A Taste of the Countryside in Kyushu, Japan

A Taste of the Countryside in Kyushu, Japan

I realized that in general, Hong Kongers are obsessed with Japan, and for good reasons.
1. Close proximity. Only 2 hours away by plane, that is negligible time comittment.
2. Toilets with wonderfully weird functions, e.g. auto-warming seats, jets of water to cleanse your butt, fake flushing sounds to *ahem* cover up when you do your big business.
3. Vending machines that are literally everywhere, even more numerous than the number of public trash cans (though, to be fair, Japan is famously known for having very limited amount of public bins in order to discourage people from littering)
4. FOOD.

Etc., etc.

So even though I am not as hyped up about Japan as many others around me, and not too crazy about Japanese food in general (to the dismay of many friends), I can totally see why frequent vacationers are so fond of this country.

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[Shimabara] View from the Shimabara Castle.
My family and I sashayed off to Kyushu this summer, one of Japan’s four main islands located in the south. The trip was not exactly what a typical one in Japan would look like. No ramen or sushi was involved, and I didn’t shop till I dropped.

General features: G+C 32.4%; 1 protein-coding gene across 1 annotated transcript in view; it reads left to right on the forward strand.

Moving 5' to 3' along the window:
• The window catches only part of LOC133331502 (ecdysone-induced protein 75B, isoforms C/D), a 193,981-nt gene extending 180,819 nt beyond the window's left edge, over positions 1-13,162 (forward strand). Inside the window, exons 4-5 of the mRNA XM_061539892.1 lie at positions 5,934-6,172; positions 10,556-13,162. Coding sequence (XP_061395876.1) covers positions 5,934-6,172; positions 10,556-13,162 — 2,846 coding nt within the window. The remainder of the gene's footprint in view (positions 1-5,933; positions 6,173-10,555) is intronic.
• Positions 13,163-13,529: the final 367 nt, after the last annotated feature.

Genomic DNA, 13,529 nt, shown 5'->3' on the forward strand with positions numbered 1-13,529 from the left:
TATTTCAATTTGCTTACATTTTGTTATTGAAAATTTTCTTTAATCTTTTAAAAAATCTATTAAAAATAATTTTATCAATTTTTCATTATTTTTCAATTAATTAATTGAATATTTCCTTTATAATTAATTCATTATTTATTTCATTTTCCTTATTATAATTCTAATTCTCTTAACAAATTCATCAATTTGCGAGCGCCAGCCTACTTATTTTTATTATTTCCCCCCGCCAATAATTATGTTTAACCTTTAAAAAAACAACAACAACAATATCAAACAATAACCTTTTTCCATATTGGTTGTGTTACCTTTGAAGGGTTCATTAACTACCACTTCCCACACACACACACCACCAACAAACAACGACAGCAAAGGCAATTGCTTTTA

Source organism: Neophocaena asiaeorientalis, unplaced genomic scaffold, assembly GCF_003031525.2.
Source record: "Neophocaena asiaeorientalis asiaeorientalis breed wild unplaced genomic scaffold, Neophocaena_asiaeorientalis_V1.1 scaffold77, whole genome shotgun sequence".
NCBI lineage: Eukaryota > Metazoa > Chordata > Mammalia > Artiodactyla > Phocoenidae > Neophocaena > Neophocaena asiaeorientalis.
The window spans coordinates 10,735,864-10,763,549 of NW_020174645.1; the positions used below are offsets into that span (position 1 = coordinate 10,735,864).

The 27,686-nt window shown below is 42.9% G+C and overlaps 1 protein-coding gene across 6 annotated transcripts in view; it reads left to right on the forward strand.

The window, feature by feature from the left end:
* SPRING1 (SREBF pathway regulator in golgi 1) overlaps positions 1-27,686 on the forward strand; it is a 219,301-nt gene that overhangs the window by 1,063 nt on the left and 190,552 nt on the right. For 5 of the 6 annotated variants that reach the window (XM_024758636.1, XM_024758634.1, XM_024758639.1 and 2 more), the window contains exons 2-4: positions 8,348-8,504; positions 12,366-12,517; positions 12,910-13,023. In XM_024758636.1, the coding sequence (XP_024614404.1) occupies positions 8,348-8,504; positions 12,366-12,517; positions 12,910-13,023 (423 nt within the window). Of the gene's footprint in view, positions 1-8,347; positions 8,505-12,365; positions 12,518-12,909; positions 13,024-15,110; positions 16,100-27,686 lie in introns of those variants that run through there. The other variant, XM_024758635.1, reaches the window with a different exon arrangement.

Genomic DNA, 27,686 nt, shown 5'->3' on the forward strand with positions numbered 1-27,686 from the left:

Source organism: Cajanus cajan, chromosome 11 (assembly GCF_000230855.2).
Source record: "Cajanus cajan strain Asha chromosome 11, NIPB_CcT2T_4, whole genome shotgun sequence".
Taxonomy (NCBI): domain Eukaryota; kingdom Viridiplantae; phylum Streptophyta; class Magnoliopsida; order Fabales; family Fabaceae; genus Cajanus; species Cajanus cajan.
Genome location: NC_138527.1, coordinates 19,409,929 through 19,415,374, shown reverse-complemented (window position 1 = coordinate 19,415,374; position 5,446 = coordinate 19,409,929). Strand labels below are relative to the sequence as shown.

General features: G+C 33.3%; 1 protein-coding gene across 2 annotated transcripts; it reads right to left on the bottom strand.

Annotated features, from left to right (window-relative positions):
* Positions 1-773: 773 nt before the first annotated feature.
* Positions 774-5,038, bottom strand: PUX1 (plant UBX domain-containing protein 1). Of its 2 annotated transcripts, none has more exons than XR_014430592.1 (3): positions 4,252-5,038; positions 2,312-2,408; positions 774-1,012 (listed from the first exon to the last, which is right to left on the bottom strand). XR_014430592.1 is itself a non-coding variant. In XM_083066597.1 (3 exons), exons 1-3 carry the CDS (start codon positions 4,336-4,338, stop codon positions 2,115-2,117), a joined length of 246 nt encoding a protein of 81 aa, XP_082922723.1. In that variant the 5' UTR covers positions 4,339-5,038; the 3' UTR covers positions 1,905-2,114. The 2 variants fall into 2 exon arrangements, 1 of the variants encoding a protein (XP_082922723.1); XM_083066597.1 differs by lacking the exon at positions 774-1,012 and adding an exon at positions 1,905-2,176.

Instead, we commuted between many cities in Kyushu, hopping from place to place by all means of transportations (bus, train, cab, tram, more buses…), visited many temples, walked along shores and beaches and gazed at rocks and waterfalls. Evenings were spent either sitting in hot springs, or playing poker card games on tatamis, throwing friendly insults at each other.

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It was definitely a countryside episode of my summer. Traveling from city to city, we fell asleep on long bus rides, grudgingly lugged our suitcases along bumpy roads towards hotels, ate fresh clementines on trams while watching hill after hill whooshing behind us. Couldn’t even find a single geotag on my Snapchat until we reached the city center of Fukuoka… #firstworldproblems

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[Nobeoka] This is near 高千穗峽 Takachiho-kyo (Gorge) and Manai waterall.
As usual this is a post with a plethora of pictures, so bear with me. I believe someone once said a picture is worth a thousand words… Stay till the end to see what I had at a Michelin-starred restaurant for lunch!

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A Japanese breakfast – the endless options in the breakfast buffet range from traditional Japanese fare, like miso soup, mini fried fish, congee with garnishes, tofu, to your typical breakie items like scrambled eggs and sausages.
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Don’t know what buns these are but can we take a moment to just take in those glossy, perfectly domed surfaces????